While the Flinn Gallery is closed we’re revisiting our archives with special monthly themes. In March we’re celebrating Women’s History Month by looking at some of the illustrious women who have contributed to the Flinn Gallery’s history over the last 90+ years. The gallery itself owes its existence to one particular woman, visionary town librarian Isabelle Hurlbutt, who founded the space and secured funding in 1928. The gallery was later dedicated and named in her honor. In 2000, following a Greenwich Library renovation, we moved into new exhibition space and were renamed the Flinn Gallery.
From our earliest days we’ve shown women artists in all media and styles, from a 1930 solo exhibit of photographer Clara Sipprell (Photographs by Clara Sipprell: American Southwest, Canadian Rockies, Portraits) to abstract painter Elaine De Kooning, included in 1956’s Greenwich Collects: Twentieth Century Masterpieces. We featured sculptors using interesting materials Helène Aylon (plexiglass), Lila Katzen (ultraviolet light), Susan Lewis Williams (inflatable vinyl), and Barbara Zucker (neoprene and latex) in Young Artists: New York 1970. Williams and Zucker went on to co-found the NYC artist-run cooperative A.I.R Gallery in 1972 and we featured Zucker’s work again in a 1984 solo show. Katzen and early environmental artist Athena Tacha were later chosen for Greenwich’s town-wide outdoor sculpture bicentennial celebration, Sculpture ’76, with their maquettes and drawings shown at the gallery.
Tacha’s work was on view again the following year in Contact: Women and Nature, curated by Lucy Lippard. That 1977 show featured a Who’s Who of female artists including Louise Bourgeois, Yvonne Jacquette, Nancy Graves, Carolee Schneemann, Ana Mendieta, and Faith Wilding (in conversation with Lippard here) and is one of the two exhibits we’ve shown where “women artists only” was an organizing principle. 2017’s Venus Fly was the other, also featuring artists working in diverse media.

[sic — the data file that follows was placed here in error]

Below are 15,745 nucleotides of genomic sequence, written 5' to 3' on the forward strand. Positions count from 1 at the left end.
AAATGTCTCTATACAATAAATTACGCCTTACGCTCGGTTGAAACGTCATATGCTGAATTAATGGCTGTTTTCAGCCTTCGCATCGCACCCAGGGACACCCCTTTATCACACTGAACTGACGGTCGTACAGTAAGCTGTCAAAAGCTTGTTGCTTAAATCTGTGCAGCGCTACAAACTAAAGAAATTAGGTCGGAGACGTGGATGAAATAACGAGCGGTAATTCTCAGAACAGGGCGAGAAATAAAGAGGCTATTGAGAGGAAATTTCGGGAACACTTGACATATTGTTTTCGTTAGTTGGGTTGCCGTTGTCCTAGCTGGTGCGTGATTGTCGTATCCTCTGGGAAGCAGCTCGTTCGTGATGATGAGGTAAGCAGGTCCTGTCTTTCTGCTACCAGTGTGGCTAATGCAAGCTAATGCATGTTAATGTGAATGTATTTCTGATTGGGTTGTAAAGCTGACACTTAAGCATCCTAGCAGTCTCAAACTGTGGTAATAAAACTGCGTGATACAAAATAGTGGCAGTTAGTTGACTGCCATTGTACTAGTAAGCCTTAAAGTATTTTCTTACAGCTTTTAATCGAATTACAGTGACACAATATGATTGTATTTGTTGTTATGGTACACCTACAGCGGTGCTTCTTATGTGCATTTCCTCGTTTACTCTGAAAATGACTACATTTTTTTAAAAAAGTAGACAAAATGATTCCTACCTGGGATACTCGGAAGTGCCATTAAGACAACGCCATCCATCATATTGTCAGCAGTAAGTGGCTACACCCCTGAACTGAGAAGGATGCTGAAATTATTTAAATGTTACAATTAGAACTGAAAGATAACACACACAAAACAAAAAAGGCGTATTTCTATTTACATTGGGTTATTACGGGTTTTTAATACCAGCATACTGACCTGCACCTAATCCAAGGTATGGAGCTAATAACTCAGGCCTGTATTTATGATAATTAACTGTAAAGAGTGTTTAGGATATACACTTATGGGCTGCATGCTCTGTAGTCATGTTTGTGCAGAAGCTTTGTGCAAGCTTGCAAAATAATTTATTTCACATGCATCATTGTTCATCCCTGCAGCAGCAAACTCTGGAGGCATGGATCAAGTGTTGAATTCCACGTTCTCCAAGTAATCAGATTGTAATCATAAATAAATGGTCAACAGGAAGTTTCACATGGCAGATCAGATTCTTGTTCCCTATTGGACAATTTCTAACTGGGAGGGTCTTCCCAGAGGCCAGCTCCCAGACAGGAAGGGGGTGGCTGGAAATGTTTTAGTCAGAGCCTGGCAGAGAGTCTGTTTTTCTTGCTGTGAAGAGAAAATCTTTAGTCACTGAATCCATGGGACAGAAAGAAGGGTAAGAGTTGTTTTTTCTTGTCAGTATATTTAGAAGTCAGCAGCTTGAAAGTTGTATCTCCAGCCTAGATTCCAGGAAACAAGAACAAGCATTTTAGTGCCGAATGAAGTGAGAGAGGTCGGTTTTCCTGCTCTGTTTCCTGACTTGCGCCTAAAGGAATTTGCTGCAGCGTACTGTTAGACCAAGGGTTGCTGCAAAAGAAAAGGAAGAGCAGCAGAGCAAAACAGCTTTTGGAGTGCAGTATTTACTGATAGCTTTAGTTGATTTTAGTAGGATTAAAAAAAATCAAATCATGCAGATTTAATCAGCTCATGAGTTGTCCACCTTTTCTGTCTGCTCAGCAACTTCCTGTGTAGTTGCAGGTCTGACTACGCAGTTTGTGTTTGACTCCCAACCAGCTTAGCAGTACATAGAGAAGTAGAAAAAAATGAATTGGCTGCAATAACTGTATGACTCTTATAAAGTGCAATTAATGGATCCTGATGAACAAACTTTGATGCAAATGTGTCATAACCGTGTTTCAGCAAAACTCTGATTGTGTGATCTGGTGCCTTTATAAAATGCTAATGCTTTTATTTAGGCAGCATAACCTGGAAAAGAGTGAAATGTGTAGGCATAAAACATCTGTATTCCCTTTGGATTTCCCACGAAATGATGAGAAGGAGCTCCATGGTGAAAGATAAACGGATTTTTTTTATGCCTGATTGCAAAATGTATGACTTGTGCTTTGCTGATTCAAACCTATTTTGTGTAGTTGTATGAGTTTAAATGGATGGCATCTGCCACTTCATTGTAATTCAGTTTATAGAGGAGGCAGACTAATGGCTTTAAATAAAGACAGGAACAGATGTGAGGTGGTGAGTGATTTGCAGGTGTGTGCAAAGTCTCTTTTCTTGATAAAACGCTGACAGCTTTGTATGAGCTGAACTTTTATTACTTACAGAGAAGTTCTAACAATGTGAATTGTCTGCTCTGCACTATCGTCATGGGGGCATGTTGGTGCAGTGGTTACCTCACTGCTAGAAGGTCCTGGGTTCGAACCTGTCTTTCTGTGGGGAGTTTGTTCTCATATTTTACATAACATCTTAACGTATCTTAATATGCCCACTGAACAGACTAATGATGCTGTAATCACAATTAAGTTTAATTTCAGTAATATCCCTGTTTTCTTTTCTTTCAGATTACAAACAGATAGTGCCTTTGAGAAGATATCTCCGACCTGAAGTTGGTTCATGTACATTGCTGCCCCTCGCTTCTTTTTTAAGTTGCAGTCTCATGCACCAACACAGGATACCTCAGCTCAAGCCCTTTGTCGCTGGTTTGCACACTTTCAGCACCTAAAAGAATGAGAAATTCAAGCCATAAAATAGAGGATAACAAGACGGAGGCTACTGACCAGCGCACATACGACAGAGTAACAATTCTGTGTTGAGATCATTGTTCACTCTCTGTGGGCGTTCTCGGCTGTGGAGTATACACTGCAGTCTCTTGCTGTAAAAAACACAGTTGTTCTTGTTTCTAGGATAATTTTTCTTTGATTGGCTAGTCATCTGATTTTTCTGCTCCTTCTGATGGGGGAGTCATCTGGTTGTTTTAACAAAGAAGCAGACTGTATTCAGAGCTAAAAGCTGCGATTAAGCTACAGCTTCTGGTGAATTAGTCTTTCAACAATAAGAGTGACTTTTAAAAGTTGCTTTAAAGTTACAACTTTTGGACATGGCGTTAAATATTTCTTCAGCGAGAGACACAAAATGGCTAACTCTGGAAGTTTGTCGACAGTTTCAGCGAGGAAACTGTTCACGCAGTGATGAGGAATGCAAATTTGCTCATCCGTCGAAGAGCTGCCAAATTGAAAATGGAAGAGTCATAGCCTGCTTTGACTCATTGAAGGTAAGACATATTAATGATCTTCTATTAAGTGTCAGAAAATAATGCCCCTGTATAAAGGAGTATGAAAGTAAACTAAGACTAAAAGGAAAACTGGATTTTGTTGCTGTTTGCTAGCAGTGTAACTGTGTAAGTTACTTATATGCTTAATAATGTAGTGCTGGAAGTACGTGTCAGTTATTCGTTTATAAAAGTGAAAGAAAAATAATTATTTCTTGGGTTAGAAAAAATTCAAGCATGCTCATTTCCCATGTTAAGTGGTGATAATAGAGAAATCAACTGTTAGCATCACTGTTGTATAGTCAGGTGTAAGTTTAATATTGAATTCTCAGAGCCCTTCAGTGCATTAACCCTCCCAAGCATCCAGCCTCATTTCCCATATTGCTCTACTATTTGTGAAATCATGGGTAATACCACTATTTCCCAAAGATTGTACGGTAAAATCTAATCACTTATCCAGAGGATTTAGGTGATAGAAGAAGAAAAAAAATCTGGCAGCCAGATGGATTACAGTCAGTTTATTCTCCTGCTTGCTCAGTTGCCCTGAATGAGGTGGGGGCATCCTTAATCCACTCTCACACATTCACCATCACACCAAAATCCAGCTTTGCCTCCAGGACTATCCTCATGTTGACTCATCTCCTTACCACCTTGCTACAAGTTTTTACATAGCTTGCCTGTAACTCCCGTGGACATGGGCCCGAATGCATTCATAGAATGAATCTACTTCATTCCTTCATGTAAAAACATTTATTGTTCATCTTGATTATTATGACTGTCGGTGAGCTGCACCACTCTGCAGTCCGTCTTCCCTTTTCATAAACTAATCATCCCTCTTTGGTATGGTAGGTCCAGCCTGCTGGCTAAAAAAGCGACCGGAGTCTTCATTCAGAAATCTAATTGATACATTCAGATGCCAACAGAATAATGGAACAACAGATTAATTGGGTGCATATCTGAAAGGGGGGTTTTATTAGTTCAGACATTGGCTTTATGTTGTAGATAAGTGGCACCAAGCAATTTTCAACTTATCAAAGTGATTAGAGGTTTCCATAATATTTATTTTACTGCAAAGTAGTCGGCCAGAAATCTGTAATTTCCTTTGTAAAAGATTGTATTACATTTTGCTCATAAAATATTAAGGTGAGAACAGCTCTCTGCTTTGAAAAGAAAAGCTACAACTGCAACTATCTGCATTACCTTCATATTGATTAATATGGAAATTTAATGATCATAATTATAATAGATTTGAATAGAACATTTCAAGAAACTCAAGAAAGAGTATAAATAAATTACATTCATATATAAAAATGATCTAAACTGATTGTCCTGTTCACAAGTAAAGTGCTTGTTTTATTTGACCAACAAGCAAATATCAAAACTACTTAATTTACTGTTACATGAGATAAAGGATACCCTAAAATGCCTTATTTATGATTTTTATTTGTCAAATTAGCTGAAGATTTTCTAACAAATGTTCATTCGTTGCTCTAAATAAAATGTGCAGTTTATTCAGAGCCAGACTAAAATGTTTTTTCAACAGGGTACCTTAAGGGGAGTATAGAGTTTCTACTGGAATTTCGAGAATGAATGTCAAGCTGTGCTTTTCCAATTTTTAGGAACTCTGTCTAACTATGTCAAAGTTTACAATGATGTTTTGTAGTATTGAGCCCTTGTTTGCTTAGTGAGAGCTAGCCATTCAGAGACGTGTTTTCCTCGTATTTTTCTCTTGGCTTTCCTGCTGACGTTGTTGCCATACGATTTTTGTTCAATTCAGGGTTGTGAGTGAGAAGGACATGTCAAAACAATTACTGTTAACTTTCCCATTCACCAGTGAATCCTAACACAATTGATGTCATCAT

Legendary gallerist and abstract artist Betty Parsons was shown twice in the early 1970s and, four short years after Paula Cooper opened the first art gallery in Soho, we hosted Paula Cooper Gallery: New York ’72, albeit with sculptor Lynda Benglis as the sole female on the show’s roster.
Whitney Biennial performance and video artist Kate Gilmore (2018’s All Together) and photographer Amanda Means (2014’s In Focus) are two of our Guggenheim Fellowship winners. Grace Knowlton, who first came to prominence with spherical outdoor sculpture, showed her photographs in 1988 and noted abstract painter Emily Mason was in a two-person show in 2003. Graffiti pioneer Lady Pink was featured alongside Swoon in 2018’s Beyond Street Art, cut paper artist Béatrice Coron had a 2011 solo exhibit, and famed cartoonist Roz Chast was included in 2013’s Very Short Stories: Conceptual Illustration.
Fiber artists Sheila Hicks, Lenore Tawney, Helena Hernmarck, and Norma Minkowitz were brought together in 2006’s Beyond Weaving: International Art Textiles. We had previously given Hernmarck a solo show in 1989. Minkowitz was shown again in 2017’s Of Art and Craft. Master weaver and author of On Weaving, Anni Albers, was featured three times with her related prints.
Whether it’s our all-female group of volunteers, guest curators and gallerists, or, most importantly, the incredible artists we’ve shown throughout our 90+ years, women have been at the forefront of everything we’ve achieved.
Greenwich Library has created a reading list if you’d like to explore women artists further.